Mark Adomanis in Washington DC -
Ever since returning to power in the spring of 2010, when his “centre” right Fidesz party managed to win a two-thirds majority in parliament despite netting only a little more than 50% of the popular vote, Hungarian Prime Minister Viktor Orban has gradually attracted more and more criticism.
Paul Krugman, despite being far better known for his macroeconomic commentary, was the first high-profile Western analyst to really sound the alarm bell about Orban and his plans for Hungary. Ever since late 2011 when he published a (in retrospect, shockingly prescient) column about the corrosive impact of recession on the country's democratic institutions, Krugman has regularly warned that Orban is a wolf in sheep’s clothing and that his protestations of democratic values should not be trusted. Hungary is too small a country to be a constant front-page topic, but in addition to his own output Krugman has frequently allowed one of his Princeton colleagues (Kim Lane Scheppele) access to his priceless internet real estate to warn the broader public about Fidesz and its slow-motion march into soft authoritarianism.
Orban has only really started to draw a lot of negative attention, though, since his foreign policy took on a noteworthy pro-Vladimir Putin tinge. Despite fierce resistance from Brussels and the fact that it blatantly violates a number of Europe-wide energy commitments, Hungary's parliament recently approved a law that would allow Russia's Gazprom to start building the huge South Stream gas pipeline, which will bring Russian gas up through Southern Europe into the heart of Europe. In case anyone still missed the subtext, Orban's government also recently took out a significant loan from Moscow to expand a nuclear power plant (with Russian technical assistance).
Many of the tricks that Orban has employed – packing the courts with loyal supporters, steering government contracts to firms run by privileged insiders, even directing newspaper advertising revenue away from opposition-linked publications – to consolidate his power should sound familiar to students of Russian politics. Orban has been careful not to run too blatantly afoul of the law or of democratic best practice, but the general thrust of his policies, and their focus on strengthening his personal power, is impossible to miss.
Although both the US and the EU have grown increasingly alarmist in their declarations about Hungary, the practical steps they’ve taken thus far have been limited. The EU has written a report and issued a number of statements, but the actual costs imposed on Hungary by Brussels have been negligible. There’s been talk of cutting off aid and limiting access to various EU funding streams, but to date it’s been just that, talk.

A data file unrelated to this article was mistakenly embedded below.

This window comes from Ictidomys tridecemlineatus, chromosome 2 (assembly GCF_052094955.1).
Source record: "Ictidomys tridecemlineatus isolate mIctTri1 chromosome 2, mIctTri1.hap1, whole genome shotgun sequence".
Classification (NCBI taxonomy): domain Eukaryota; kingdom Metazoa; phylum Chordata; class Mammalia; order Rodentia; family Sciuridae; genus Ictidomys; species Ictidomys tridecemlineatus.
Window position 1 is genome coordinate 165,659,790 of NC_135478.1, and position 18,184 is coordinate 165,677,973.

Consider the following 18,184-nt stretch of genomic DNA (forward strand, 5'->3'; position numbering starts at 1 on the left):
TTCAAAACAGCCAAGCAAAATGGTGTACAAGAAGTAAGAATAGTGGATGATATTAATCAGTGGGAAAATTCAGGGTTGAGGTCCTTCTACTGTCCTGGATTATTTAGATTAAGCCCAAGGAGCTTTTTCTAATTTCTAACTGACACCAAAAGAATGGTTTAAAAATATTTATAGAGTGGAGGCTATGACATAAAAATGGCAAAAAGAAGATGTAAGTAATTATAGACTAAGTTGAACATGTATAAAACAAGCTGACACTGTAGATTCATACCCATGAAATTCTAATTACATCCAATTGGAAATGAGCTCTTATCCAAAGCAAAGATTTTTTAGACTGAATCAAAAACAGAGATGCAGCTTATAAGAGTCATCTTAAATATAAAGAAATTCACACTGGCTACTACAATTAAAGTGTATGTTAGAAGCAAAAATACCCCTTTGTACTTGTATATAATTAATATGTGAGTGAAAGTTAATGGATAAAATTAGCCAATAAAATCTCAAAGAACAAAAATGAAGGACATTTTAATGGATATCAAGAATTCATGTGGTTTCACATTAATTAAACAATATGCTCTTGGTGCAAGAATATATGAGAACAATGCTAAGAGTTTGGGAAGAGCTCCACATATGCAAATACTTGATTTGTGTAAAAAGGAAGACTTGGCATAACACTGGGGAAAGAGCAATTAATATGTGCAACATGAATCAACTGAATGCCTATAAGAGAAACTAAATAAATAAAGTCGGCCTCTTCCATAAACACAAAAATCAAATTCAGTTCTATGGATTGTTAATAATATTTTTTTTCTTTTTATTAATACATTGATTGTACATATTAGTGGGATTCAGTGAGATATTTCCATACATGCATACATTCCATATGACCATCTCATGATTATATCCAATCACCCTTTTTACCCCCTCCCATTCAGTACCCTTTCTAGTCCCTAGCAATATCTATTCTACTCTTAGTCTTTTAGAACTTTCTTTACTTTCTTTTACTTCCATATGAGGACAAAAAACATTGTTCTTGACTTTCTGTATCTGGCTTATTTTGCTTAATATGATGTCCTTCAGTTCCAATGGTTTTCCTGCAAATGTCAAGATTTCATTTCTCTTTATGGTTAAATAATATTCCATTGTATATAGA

The US, for its part, has been slightly more active. In a policy that bears a distinct echo of the "Magnitsky Act" – legislation designed to punish to Russian officials allegedly responsible for the death of Russian whistleblower Sergei Magnitsky in a Moscow prison in 2009 – the US has gone so far as to impose travel bans on a number of Hungarian government officials. Despite hollow protestations that these bans "aren't related to Hungarian government policy," it seems clear that the Obama administration has decided that Hungary should be treated more like an adversary than an ally. Even the travels bans (which would have been unimaginable just two or three years ago) are still not that dramatic of move, and have had no apparent impact on Orban’s decision making.
We need to talk about Viktor
The reason that no one has really done anything about Orban is a simple one: there’s not very much that can be done. The West has gotten very good at sanctioning and punching countries that are outside of its warm embrace, but it’s never really had to police its own ranks very diligently. The simple reality, one that has been long known to “transitologists” and other students of the EU as an institution, was that the most effective lever was the offer of membership: once a country was in the fold, Brussels’ practical ability to influence its policy disappeared almost entirely. This is why no one really knows how to handle Orban because by all of the EU rulebooks he simply shouldn’t exist.
Probably the single most obvious lesson that can be drawn from Hungary is the importance of institutional design and, more particularly, just how bad the elite in charge of European integration has been at it. Much like with the euro currency (whose institutional failings became clear only in a moment of existential crisis), the architects of the EU never thought about the possibility of expelling a member. The assumption was always that if a country had ever achieved the level of good governance and democratic institutionalization necessary to join the EU, then it would not regress. Progress, in this simplistic worldview, was a one-way street: away from authoritarianism and towards democracy.
Hungary also drives home the importance of ensuring that countries only join “the West” when they are truly ready. In the aftermath of the war in Ukraine’s Donestsk and Lugansk regions, there has been an awful lot of talk about rapidly incorporating Ukraine into Nato and, eventually, the EU. The regression of Hungary under Orban shows that this would be a short-sighted and ultimately counterproductive step, as the ability to truly compel Ukraine to reform would be lost the moment the ink on its accession treaty was dry.
As if any reminders were necessary, history hasn’t ended. The European elite needs to do some very hard thinking about how it is going to deal with the many forces (nationalism, xenophobia, authoritarianism) that it thought had been banished from the continent forever.
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